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Re: Medical School Requirements - Frequent Questions and Ans

Postby Shams » Fri May 14, 2010 5:49 pm

hi, i was wondering, i have began my med school requirements at a community college, what courses can i take there that won't decreases my chance of getting in to med school, because i was told that i have to take some of the important science courses at a university like the organic chemistry courses, since the courses at the university at considered more challenging or difficult than at a community college. which would play a role in choosing applicants.so i want to know which courses can i take at the community and which courses at the university while keeping my chances good?
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Re: Medical School Requirements - Frequent Questions and Ans

Postby DrDave » Fri May 14, 2010 7:43 pm

Shams wrote:hi, i was wondering, i have began my med school requirements at a community college, what courses can i take there that won't decreases my chance of getting in to med school, because i was told that i have to take some of the important science courses at a university like the organic chemistry courses, since the courses at the university at considered more challenging or difficult than at a community college. which would play a role in choosing applicants.so i want to know which courses can i take at the community and which courses at the university while keeping my chances good?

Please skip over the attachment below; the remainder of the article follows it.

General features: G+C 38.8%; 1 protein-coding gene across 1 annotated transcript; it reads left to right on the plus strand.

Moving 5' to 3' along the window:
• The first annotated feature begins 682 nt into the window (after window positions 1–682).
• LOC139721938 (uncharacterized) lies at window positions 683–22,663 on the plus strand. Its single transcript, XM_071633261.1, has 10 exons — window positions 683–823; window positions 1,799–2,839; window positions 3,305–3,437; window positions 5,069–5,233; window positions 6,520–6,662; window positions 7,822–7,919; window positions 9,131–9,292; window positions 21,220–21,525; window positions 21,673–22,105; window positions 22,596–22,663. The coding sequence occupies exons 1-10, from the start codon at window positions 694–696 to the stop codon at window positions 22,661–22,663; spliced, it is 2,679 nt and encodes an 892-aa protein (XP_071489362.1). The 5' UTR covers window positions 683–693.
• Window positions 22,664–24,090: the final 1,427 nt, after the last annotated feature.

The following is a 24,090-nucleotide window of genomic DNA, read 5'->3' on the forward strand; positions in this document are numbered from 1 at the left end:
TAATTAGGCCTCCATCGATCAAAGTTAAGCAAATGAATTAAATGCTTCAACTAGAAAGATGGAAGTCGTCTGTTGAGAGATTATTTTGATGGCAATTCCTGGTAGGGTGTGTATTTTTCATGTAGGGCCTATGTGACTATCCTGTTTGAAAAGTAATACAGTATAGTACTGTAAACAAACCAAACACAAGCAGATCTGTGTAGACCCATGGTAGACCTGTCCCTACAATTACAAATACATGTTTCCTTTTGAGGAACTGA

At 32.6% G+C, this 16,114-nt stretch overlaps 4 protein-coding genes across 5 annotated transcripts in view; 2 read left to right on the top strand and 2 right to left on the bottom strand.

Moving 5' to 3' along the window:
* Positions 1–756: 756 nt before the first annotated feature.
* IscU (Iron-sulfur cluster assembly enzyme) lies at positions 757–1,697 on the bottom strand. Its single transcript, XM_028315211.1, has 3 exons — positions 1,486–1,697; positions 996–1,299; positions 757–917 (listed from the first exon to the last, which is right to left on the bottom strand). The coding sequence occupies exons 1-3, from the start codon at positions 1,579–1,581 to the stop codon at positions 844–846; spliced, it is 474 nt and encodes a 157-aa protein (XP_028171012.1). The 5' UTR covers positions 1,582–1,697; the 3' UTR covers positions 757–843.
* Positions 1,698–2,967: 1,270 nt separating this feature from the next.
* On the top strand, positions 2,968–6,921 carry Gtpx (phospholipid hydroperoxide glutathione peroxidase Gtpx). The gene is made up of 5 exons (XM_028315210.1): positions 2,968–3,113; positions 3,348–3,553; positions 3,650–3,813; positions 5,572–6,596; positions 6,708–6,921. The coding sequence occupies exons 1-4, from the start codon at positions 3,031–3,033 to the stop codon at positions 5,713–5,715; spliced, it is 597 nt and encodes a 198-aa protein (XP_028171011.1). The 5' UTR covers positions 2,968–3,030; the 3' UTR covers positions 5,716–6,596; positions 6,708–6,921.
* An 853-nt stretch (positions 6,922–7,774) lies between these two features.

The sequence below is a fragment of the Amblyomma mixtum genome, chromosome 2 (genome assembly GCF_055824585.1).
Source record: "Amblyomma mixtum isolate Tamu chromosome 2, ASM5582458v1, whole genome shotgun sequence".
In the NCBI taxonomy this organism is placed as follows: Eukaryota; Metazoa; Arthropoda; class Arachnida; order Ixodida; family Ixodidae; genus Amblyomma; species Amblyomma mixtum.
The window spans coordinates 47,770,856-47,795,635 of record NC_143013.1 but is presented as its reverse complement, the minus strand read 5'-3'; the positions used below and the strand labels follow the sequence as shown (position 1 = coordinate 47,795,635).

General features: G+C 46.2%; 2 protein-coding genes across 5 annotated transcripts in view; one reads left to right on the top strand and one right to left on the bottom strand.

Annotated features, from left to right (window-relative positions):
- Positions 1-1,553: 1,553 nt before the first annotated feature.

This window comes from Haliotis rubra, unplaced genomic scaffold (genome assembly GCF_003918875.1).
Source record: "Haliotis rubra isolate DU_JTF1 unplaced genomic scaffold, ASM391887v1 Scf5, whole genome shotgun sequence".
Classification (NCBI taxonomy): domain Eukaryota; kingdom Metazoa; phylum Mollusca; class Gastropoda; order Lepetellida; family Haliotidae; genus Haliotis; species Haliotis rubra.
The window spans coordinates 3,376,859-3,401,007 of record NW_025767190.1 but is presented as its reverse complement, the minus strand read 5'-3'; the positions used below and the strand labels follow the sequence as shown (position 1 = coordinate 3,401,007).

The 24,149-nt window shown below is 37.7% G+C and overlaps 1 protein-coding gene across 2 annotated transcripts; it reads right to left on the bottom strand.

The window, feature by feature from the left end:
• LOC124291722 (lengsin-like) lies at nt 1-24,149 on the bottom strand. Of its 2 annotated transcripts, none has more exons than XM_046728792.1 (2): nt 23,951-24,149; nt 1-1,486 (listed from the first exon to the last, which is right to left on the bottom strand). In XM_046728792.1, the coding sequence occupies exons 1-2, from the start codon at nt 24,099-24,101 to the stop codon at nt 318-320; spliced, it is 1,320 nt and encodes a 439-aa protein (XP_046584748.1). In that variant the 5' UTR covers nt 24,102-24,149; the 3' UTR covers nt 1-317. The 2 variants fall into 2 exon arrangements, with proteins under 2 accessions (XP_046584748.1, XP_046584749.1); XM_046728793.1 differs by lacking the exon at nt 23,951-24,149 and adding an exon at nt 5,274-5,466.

Shams - You would need to take the required pre-med courses at a 4 year college. A medical school generally won't accept the pre-med courses taken at a community college. You can take courses at the community college that will help you complete your degree at the 4 year university reducing the amount of time and expense for the 4 year college, but make sure you take the science classes at the 4 year college and that they are at the appropriate level for pre-med (the same classes someone majoring in those fields would take - eg. biology for biology majors, chemistry for chemistry majors).

Here's another thread about transferring from Community College as a pre-med student.

Best of luck!
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Re: Medical School Requirements - Frequent Questions and Ans

Postby ananoza » Fri May 21, 2010 4:50 pm

Hi,
So I went through a hard school year there was a lot going on, but because of everything I ended up with 3 C+ for this year :( (in science classes) my Science gpa is around a 3.45 now and my cumulative is around 3.63. With a killer MCAT score do i still have a chance of getting into an MD medical school?